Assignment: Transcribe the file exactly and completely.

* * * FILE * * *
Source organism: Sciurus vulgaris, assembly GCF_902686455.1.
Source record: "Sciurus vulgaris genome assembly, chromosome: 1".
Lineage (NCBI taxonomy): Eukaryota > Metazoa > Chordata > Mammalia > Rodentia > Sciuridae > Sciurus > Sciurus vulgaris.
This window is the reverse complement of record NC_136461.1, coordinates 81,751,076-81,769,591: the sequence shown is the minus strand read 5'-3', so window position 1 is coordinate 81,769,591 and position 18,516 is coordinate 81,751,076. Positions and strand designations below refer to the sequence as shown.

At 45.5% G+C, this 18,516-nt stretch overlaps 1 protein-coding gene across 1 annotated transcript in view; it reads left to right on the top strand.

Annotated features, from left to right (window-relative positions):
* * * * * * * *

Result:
Source organism: Sciurus vulgaris, assembly GCF_902686455.1.
Source record: "Sciurus vulgaris genome assembly, chromosome: 1".
Lineage (NCBI taxonomy): Eukaryota > Metazoa > Chordata > Mammalia > Rodentia > Sciuridae > Sciurus > Sciurus vulgaris.
This window is the reverse complement of record NC_136461.1, coordinates 81,751,076-81,769,591: the sequence shown is the minus strand read 5'-3', so window position 1 is coordinate 81,769,591 and position 18,516 is coordinate 81,751,076. Positions and strand designations below refer to the sequence as shown.

At 45.5% G+C, this 18,516-nt stretch overlaps 1 protein-coding gene across 1 annotated transcript in view; it reads left to right on the top strand.

Annotated features, from left to right (window-relative positions):